‘I left it at home’, I said to my Dad.
‘Home? This is your home’, he replied, as we discussed the whereabouts of a piece of clothing.
He was right. That was my home but I, without thinking, referred to my university halls, also as ‘home’.
My language adjustment bemused my Dad – he cracked several jokes throughout the day about my weekend ‘home’ being merely a weekend back at my “parents’ house”. Now, both are home, and I’m lucky I feel that way.
I’ve been at university for almost two months now and it’s been intense. Freshers Week overlapped with Fashion Week. I entered with the intention of acting in more plays but have ended up on a sports team. I have met so many new people and am constantly experiencing new things. There have been many surprises and I love it.
If you followed my writing over the last year, you’ll know that the application process was a turbulent period for me. For a long time, I expected to be as far away from London as possible; staying here was never my plan. As much as I loved growing up in the city, I was aching for a change and new territory. And of course, as it so often happens, things went another way. As a result, I went into the London university I now attend with some excitement but no real expectations. Now, I think I’m close to the happiest I’ve ever been. I know a lot of people who are struggling with the adjustment from school to university, which makes me even more grateful for how well it has worked out for me.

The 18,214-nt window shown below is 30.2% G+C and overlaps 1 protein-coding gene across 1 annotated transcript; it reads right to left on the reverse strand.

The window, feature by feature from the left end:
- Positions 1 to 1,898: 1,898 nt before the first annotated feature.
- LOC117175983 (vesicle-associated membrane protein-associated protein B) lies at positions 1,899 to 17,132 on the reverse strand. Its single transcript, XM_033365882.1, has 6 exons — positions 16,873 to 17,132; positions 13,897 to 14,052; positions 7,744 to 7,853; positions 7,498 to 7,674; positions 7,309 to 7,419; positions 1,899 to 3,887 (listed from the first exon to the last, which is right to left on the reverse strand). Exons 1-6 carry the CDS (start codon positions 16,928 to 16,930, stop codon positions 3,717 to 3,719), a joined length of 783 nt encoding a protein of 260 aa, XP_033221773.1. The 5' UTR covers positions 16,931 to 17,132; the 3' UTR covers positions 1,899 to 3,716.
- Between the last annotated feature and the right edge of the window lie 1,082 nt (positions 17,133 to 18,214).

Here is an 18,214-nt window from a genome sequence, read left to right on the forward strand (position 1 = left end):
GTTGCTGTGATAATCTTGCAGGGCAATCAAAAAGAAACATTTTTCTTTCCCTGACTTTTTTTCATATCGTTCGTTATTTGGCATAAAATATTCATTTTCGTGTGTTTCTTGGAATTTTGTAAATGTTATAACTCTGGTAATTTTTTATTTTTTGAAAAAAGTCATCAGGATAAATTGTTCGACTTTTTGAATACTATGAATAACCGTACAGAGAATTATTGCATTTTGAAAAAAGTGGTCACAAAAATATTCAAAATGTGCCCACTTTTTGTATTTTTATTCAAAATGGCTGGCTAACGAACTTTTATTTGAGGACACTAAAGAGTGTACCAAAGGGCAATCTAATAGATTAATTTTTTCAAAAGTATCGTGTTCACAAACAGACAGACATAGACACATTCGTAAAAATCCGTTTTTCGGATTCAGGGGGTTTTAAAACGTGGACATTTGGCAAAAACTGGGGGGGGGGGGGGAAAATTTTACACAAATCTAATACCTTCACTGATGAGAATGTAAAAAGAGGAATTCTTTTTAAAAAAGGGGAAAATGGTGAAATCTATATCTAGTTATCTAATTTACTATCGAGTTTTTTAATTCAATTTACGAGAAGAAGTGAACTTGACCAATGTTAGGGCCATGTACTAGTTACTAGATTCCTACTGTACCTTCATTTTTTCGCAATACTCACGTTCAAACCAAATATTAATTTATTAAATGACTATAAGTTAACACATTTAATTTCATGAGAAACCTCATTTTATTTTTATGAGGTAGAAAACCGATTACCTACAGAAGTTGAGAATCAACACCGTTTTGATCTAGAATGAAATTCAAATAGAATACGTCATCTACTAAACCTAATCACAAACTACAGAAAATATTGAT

I’m studying English Literature and one of our modules is called ‘Writing London’. We study pieces of literature set in London/by London based writers from vastly different time periods, social perspectives and genres. We discuss themes like surveillance, whether that makes London safe or sinister; loss and gain of identity and whether the city helps facilitate a purpose or actually makes it easier to lose yourself; how the mass of people makes ‘chance encounters’ more likely and therefore more likely to initiate stories. It feels particularly special because we’re living it. All of the themes we look at can be applied or understood through our own lens of London. My lens of London will be different to that of people who have moved here from other parts of the UK, even more so to international students; we all have a different relationship with the city. Growing up in West London and moving to central means I too am seeing London through fresh eyes and also getting the change I so wished for.
One of my lecturers said the other day, ‘city is the space of story making’. I liked it so much, I wrote it on a post-it and stuck it on my wall. As I study the stories of everyone from Woolf to Spenser, I am living out my own story, my own narrative. It’s something I agonised over last year, trying to predict where it would be set, who would be the supporting characters, the love interests – all of it now is coming to life.
The story is only just beginning.